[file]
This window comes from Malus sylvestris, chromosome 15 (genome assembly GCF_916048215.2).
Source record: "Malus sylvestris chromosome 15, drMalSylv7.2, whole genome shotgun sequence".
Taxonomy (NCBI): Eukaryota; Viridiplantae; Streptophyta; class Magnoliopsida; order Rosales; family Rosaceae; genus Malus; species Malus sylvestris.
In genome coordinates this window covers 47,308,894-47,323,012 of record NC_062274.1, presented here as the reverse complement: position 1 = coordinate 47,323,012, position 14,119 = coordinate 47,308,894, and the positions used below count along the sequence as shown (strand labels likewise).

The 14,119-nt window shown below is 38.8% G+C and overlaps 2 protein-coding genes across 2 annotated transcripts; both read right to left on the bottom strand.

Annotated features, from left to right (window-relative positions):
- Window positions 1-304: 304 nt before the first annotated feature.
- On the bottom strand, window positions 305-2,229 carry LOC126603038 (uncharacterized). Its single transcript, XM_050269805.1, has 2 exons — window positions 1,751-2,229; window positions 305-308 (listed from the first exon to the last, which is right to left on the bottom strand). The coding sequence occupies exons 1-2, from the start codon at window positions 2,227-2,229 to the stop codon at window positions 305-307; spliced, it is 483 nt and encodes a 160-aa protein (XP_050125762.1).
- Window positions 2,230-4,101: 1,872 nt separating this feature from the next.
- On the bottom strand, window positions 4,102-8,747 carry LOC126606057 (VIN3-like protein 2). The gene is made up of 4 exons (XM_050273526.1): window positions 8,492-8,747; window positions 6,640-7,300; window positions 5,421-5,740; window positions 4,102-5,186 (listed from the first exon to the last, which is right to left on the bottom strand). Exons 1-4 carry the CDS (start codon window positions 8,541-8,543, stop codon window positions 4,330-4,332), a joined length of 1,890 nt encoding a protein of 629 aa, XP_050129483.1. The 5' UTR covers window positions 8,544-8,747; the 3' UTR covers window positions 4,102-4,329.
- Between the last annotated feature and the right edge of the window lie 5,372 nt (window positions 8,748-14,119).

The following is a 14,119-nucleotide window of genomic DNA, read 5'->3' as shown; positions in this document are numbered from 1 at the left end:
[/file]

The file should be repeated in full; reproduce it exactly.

This window comes from Malus sylvestris, chromosome 15 (genome assembly GCF_916048215.2).
Source record: "Malus sylvestris chromosome 15, drMalSylv7.2, whole genome shotgun sequence".
Taxonomy (NCBI): Eukaryota; Viridiplantae; Streptophyta; class Magnoliopsida; order Rosales; family Rosaceae; genus Malus; species Malus sylvestris.
In genome coordinates this window covers 47,308,894-47,323,012 of record NC_062274.1, presented here as the reverse complement: position 1 = coordinate 47,323,012, position 14,119 = coordinate 47,308,894, and the positions used below count along the sequence as shown (strand labels likewise).

The 14,119-nt window shown below is 38.8% G+C and overlaps 2 protein-coding genes across 2 annotated transcripts; both read right to left on the bottom strand.

Annotated features, from left to right (window-relative positions):
- Window positions 1-304: 304 nt before the first annotated feature.
- On the bottom strand, window positions 305-2,229 carry LOC126603038 (uncharacterized). Its single transcript, XM_050269805.1, has 2 exons — window positions 1,751-2,229; window positions 305-308 (listed from the first exon to the last, which is right to left on the bottom strand). The coding sequence occupies exons 1-2, from the start codon at window positions 2,227-2,229 to the stop codon at window positions 305-307; spliced, it is 483 nt and encodes a 160-aa protein (XP_050125762.1).
- Window positions 2,230-4,101: 1,872 nt separating this feature from the next.
- On the bottom strand, window positions 4,102-8,747 carry LOC126606057 (VIN3-like protein 2). The gene is made up of 4 exons (XM_050273526.1): window positions 8,492-8,747; window positions 6,640-7,300; window positions 5,421-5,740; window positions 4,102-5,186 (listed from the first exon to the last, which is right to left on the bottom strand). Exons 1-4 carry the CDS (start codon window positions 8,541-8,543, stop codon window positions 4,330-4,332), a joined length of 1,890 nt encoding a protein of 629 aa, XP_050129483.1. The 5' UTR covers window positions 8,544-8,747; the 3' UTR covers window positions 4,102-4,329.
- Between the last annotated feature and the right edge of the window lie 5,372 nt (window positions 8,748-14,119).

The following is a 14,119-nucleotide window of genomic DNA, read 5'->3' as shown; positions in this document are numbered from 1 at the left end: